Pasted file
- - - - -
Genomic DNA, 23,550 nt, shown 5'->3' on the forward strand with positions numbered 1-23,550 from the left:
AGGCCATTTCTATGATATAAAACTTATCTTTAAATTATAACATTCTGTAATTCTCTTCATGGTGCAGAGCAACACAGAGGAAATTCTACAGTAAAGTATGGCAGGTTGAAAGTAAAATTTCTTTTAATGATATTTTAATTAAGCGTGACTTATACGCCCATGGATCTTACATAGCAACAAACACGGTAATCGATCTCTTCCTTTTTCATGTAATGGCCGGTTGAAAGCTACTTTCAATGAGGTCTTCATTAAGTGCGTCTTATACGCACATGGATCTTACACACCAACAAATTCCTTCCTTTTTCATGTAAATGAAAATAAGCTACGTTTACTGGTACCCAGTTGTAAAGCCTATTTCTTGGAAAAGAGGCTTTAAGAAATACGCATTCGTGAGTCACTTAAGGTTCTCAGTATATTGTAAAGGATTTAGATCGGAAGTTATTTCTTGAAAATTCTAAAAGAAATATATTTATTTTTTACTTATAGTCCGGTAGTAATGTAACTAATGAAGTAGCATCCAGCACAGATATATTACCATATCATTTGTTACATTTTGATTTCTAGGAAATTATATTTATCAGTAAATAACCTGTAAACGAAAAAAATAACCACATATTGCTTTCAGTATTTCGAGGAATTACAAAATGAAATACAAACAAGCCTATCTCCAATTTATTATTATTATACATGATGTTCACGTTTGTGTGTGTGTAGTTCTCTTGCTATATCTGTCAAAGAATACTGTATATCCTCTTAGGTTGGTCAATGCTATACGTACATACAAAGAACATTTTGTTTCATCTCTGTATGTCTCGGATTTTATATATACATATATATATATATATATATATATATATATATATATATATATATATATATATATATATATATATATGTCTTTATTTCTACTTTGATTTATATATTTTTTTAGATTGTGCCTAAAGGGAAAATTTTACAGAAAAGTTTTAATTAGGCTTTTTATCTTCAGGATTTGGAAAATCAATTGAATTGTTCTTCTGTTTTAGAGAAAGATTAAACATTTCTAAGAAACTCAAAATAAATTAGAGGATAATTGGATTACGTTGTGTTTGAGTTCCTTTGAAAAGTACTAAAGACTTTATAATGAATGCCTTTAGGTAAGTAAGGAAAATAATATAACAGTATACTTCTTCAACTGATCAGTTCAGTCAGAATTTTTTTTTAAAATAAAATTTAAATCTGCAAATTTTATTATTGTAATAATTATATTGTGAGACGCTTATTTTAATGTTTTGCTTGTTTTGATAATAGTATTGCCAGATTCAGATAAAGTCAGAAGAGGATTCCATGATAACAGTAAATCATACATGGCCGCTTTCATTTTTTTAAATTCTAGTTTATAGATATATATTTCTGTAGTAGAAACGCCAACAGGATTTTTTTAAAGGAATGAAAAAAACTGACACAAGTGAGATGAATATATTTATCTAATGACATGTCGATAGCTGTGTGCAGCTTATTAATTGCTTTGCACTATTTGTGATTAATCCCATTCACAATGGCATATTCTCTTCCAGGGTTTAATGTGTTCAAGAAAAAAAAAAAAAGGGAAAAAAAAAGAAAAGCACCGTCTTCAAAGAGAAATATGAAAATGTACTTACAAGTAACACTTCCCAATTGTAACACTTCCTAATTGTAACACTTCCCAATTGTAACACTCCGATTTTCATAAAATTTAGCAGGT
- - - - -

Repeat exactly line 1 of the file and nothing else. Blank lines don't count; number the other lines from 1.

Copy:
Genomic DNA, 23,550 nt, shown 5'->3' on the forward strand with positions numbered 1-23,550 from the left: